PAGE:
Remembering Tomorrow: Chapter 2

Chapter 2 

Dachau on the Charles 


Another excerpt in the serialization of Parts One and Two of the memoir Remembering Tomorrow by Michael Albert, this time chapters 2 and 3, distributed in this 40th year since the New Left and May 68.

Fraternity Rush Riot


I have always regarded myself as the pillar of my life. 

—Meryl Streep 


In high school, in 1964–65, I applied to five colleges and got in everywhere except Harvard. I wanted to go to Harvard because I wanted to be in the same school as my best friend Larry Seidman, who was a Harvard freshman during my senior year in high school, and to be near my girlfriend Nancy Shapiro, who was going to Simmons College in Boston. All was not lost, however. I chose to go to MIT, just down the river from Harvard and a few miles from Simmons, instead of going to Yale, Princeton, Columbia, or Cornell. I was only a fraction as good at humanities as I was at physics. I would have been only a fraction as able to excel as a speaker or even to feel comfortable as a person at an Ivy League school as I was at socially-backward MIT. MIT inflated my confidence. 


In July 1965, following my senior year at New Rochelle High, MIT upper classmen visited and befriended me. One of these campus suitors was a pre-med student two years older and wiser than me. He patiently helped me consider my future academic options and urged that I join his fraternity, Alpha Epsilon Pi. We spent considerable time at the beach that summer—he, me, and Nancy, listening to the Rolling Stones bemoaning getting no “Satisfaction,” and to the Temptations celebrating “My Girl,” among other classics. 


I arrived for MIT’s Rush Week just before the official school semester began, as did about a third of my classmates. We were all seeking to join a fraternity. Physics was on my mind, not politics. I went to fraternity houses and was wined, dined, and often invited to stay for the evening. Some fraternities were more party oriented. “Wooly Bully” was the big dance hit. Some favored athletics. Go Celtics, though I favored the Knicks. Some emphasized academics, and a few were havens for all-around achievement. The differences could affect your days and nights at MIT. I was shopping for a home. The fraternities were shopping for freshmen. It was advanced living group matchmaking. I became a brother at Alpha Epsilon Pi, one of MIT’s four Jewish fraternities. My pre-med emissary had recruited better than emissaries from Sigma Alpha Mu and other fraternities. Rush Week preceded five months of pledging. Since MIT outlawed dangerous hazing, pledging involved having to light cigarettes for upper classmen, to learn everyone’s name and hometown, to do push-ups whenever we forgot some required fact, and “pantsing”—we were tackled by numerous upper classmen, throttled to exhaustion, and stripped. Among those treating me to such indignities was a sophomore named Robert Horvitz. He was a good guy, and quite bright. In 2002 he shared with two others the Nobel Prize in Biology “for their discoveries concerning ‘genetic regulation of organ development and programmed cell death.’” The opening sentence of his acceptance speech was “I never expected to spend the rest of my life studying worms.” Pretty cool. Go AEPi, go.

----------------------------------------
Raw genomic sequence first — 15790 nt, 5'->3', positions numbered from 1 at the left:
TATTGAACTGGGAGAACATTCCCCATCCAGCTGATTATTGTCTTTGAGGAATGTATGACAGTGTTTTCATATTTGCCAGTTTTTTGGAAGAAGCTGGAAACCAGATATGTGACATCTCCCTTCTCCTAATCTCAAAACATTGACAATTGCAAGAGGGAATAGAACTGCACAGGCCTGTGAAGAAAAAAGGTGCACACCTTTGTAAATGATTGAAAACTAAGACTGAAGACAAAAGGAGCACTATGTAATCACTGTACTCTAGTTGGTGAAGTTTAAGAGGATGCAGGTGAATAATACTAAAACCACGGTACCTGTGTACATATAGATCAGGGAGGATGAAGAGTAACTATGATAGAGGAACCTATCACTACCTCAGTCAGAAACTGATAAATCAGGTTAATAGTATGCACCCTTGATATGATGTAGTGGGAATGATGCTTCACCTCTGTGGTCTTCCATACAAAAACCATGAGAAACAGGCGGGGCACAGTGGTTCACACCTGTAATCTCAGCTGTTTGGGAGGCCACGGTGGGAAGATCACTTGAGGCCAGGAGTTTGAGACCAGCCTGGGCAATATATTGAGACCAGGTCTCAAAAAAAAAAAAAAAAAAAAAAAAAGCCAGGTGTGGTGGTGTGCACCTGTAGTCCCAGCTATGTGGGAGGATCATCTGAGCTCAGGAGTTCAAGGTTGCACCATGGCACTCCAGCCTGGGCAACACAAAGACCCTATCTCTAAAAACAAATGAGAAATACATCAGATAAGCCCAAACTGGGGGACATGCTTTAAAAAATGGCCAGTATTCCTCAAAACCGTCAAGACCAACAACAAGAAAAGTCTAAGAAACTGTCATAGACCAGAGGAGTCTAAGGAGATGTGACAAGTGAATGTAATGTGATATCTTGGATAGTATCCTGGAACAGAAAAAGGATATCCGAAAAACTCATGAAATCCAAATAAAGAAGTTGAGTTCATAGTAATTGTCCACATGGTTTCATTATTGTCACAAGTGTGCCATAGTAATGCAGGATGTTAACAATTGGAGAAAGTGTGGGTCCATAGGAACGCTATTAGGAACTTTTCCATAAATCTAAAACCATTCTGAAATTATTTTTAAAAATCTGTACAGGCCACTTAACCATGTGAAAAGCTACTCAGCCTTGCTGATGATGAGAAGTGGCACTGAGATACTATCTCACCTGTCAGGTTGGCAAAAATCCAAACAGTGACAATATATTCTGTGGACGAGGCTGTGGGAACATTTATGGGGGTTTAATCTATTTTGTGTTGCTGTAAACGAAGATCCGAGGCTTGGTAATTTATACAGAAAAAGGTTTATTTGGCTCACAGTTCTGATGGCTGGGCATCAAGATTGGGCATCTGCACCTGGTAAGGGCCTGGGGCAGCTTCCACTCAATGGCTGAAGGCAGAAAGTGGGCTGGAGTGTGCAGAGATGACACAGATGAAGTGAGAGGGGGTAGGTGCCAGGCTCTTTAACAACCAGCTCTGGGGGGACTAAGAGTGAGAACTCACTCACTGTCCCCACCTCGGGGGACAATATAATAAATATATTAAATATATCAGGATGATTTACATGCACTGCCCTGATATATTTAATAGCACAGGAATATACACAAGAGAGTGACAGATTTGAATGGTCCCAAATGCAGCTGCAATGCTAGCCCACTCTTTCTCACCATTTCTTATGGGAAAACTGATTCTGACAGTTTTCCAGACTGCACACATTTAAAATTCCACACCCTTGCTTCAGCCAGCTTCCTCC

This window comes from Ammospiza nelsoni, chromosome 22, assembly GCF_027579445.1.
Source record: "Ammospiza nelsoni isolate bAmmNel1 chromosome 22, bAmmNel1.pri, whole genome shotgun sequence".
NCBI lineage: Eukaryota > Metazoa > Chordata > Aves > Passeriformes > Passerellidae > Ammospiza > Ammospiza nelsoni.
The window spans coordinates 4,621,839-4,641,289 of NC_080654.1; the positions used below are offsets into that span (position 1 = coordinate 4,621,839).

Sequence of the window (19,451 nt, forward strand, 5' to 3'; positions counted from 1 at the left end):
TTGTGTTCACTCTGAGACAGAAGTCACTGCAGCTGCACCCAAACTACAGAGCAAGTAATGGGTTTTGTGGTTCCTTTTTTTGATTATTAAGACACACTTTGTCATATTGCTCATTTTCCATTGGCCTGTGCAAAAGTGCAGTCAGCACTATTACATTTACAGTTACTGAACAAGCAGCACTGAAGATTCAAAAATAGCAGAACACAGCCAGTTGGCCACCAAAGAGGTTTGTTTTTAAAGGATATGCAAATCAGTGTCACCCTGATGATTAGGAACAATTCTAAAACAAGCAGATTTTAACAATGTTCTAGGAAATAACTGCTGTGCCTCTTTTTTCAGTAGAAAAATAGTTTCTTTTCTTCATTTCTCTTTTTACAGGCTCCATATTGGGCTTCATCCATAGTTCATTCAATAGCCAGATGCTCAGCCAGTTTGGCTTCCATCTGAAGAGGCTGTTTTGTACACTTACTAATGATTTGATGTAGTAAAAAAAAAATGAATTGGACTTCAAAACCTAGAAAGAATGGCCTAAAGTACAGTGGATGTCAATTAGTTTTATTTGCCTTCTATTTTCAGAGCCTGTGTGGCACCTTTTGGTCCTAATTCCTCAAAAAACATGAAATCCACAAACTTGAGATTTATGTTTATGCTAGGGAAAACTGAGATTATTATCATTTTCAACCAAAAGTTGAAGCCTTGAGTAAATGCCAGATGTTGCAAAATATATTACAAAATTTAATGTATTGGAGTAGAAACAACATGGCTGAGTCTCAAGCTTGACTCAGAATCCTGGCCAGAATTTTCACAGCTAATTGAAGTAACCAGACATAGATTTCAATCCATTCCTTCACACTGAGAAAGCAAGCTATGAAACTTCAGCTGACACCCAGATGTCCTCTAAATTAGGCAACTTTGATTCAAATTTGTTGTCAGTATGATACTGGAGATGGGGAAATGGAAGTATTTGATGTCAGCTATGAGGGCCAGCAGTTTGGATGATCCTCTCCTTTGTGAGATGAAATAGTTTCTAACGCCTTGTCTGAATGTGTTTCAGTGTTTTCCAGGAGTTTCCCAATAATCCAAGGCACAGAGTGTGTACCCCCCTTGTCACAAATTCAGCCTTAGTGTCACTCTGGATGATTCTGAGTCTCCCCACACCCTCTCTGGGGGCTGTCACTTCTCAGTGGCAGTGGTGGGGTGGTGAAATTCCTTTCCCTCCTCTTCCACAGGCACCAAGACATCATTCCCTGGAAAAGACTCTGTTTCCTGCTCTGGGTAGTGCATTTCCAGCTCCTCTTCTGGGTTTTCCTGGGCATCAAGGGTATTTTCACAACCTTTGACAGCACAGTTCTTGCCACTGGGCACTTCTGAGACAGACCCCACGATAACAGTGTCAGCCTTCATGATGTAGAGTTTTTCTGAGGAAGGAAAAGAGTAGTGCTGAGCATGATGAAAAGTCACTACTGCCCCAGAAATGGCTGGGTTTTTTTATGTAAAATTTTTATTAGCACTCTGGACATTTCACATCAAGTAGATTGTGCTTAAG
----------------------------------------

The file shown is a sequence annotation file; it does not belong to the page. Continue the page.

On Friday nights, the AEPi pledge class rigorously cleaned the fraternity. Partly the sessions were a rational way to thoroughly clean, polish, and sometimes restore broken or worn items. It kept a large pair of four-story brownstones comfortable. Partly the sessions entailed washing a floor, and then washing it again, two, three, or even four times, as hazing. Cleaning would extend from immediately after dinner to as late as four in the morning, depending on what screwups occurred while we waxed on and waxed off. Upperclass authority eradicated our Friday nights and even exhausted us so we couldn’t enjoy our Saturdays. Since personal time at MIT was slim, saying goodbye to Friday nights and many Saturdays was a considerable sacrifice. 


About twenty Fridays later, AEPi held for its freshman a melodramatic induction ceremony. Amidst candles and pomp, we were declared brothers. After the ceremony, our new brothers told us how Rush Week had been organized. We learned that the fraternities had carefully researched lists of all incoming freshmen well in advance of our arrival. It was like NBA basketball teams researching prospective recruits before a player draft. MIT had few women in those days but only men chose between various all-male dorms and a couple of dozen all-male fraternities. Our choosing fraternities and them choosing us was a male ritual. When a freshman arrived at AEPi, he either got the bum’s rush—a quick walk out the back door into an alley—or he got the Prospect’s Perusal, for which he’d be taken upstairs, introduced around, and offered information and snacks. If the freshman impressed the brothers, he’d be enticed to stay for elaborate dinners and perhaps overnight and throughout the week. Contenders were closely evaluated at late-night sessions during which brothers sat around judging each prospective inductee for how he would fit the fraternity’s ethos. After we heard the above, we heard the big news. The rooms in the fraternity that we had inhabited overnight had been tapped. The phones we had used to make outgoing calls had been bugged. Big brothers told us they used information gleaned from wiretapping and bugging to judge our thoughts and, for those whom they sought, to offer us our preferred inducements to join.